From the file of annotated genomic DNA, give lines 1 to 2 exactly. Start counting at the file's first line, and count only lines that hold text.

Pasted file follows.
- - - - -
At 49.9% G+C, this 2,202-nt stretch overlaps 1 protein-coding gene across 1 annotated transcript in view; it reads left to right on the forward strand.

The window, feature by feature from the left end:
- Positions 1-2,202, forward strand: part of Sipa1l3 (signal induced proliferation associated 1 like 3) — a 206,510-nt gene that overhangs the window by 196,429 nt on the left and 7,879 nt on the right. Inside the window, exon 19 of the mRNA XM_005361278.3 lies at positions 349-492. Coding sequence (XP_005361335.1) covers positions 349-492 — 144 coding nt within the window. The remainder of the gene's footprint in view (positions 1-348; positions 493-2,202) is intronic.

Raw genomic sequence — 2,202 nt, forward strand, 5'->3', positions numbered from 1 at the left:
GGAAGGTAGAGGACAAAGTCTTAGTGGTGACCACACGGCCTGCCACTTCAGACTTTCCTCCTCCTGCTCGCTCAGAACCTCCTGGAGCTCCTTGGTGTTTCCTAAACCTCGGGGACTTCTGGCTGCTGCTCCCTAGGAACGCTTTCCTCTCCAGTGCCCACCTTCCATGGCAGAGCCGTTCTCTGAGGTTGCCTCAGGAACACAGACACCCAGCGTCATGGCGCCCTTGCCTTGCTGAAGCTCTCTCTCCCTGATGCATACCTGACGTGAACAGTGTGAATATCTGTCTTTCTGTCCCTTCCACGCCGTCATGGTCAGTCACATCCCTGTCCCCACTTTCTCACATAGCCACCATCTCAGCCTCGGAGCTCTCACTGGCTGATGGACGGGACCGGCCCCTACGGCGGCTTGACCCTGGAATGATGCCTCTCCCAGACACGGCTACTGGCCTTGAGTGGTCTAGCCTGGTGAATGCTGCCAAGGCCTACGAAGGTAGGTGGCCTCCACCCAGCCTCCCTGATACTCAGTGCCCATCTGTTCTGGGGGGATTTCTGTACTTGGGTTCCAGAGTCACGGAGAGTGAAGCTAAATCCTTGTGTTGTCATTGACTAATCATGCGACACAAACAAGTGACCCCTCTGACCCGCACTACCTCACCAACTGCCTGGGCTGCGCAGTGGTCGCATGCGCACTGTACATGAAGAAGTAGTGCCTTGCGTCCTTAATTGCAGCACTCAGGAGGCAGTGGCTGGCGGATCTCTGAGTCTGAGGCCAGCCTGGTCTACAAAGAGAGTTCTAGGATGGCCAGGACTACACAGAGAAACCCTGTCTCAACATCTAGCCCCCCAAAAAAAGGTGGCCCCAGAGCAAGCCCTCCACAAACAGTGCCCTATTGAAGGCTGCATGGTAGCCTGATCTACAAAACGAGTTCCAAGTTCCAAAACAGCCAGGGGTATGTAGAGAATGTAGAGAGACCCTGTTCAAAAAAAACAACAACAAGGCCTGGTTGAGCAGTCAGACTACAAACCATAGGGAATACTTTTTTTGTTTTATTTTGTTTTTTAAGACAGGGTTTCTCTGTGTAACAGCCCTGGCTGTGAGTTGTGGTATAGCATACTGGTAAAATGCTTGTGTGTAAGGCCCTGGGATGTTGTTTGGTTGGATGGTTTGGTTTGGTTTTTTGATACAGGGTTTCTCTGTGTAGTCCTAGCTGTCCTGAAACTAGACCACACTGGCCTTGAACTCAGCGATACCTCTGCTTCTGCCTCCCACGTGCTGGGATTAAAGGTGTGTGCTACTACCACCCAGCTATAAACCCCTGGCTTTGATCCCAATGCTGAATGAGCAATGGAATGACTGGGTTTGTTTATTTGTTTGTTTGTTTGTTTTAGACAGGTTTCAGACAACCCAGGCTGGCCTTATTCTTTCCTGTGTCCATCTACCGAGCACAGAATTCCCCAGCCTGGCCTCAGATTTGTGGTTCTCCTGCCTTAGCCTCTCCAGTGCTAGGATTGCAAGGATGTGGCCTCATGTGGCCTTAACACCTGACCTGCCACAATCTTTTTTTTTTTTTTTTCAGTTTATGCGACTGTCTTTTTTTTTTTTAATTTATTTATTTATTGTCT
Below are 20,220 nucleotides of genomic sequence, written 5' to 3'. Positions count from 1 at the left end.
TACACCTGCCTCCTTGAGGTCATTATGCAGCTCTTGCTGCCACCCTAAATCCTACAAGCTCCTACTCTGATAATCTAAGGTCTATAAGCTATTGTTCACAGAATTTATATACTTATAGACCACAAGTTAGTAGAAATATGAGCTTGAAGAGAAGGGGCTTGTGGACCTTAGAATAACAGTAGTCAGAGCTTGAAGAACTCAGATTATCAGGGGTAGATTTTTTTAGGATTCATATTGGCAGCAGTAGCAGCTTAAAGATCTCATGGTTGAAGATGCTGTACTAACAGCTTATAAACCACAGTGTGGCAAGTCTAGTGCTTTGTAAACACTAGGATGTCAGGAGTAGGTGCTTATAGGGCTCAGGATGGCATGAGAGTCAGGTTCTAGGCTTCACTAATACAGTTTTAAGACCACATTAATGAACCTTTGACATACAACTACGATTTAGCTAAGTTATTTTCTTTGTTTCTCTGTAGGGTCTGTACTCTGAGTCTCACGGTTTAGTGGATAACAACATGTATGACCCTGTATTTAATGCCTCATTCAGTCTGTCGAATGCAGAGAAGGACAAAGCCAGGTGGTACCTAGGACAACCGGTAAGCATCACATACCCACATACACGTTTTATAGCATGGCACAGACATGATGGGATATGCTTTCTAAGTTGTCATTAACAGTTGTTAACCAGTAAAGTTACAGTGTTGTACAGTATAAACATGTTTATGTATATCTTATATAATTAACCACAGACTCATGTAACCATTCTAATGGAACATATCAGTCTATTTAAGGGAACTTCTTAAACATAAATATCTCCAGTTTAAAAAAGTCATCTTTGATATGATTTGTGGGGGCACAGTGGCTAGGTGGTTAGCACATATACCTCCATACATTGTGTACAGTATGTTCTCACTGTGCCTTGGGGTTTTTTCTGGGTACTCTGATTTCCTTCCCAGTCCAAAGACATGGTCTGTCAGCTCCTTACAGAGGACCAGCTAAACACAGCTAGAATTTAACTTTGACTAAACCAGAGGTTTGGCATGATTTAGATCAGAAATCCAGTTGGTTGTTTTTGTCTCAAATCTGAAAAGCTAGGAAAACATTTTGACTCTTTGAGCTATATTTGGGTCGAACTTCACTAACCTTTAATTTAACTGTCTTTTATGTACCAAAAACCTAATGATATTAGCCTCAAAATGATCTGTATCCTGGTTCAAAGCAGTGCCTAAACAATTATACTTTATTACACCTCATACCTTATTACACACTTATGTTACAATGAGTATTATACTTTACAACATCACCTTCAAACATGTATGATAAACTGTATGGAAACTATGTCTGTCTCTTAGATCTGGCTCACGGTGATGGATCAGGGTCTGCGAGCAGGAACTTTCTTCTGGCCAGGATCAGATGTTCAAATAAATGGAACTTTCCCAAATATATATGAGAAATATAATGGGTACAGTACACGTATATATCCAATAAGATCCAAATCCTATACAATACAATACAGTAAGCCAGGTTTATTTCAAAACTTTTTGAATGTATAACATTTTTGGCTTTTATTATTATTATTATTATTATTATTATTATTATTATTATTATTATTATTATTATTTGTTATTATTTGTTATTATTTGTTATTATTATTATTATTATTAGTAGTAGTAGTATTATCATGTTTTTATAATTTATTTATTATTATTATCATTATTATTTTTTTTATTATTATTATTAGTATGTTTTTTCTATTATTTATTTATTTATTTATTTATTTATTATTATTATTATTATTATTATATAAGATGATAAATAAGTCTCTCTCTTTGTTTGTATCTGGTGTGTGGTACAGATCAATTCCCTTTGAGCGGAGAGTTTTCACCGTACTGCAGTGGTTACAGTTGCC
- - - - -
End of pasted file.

At 49.9% G+C, this 2,202-nt stretch overlaps 1 protein-coding gene across 1 annotated transcript in view; it reads left to right on the forward strand.

The window, feature by feature from the left end: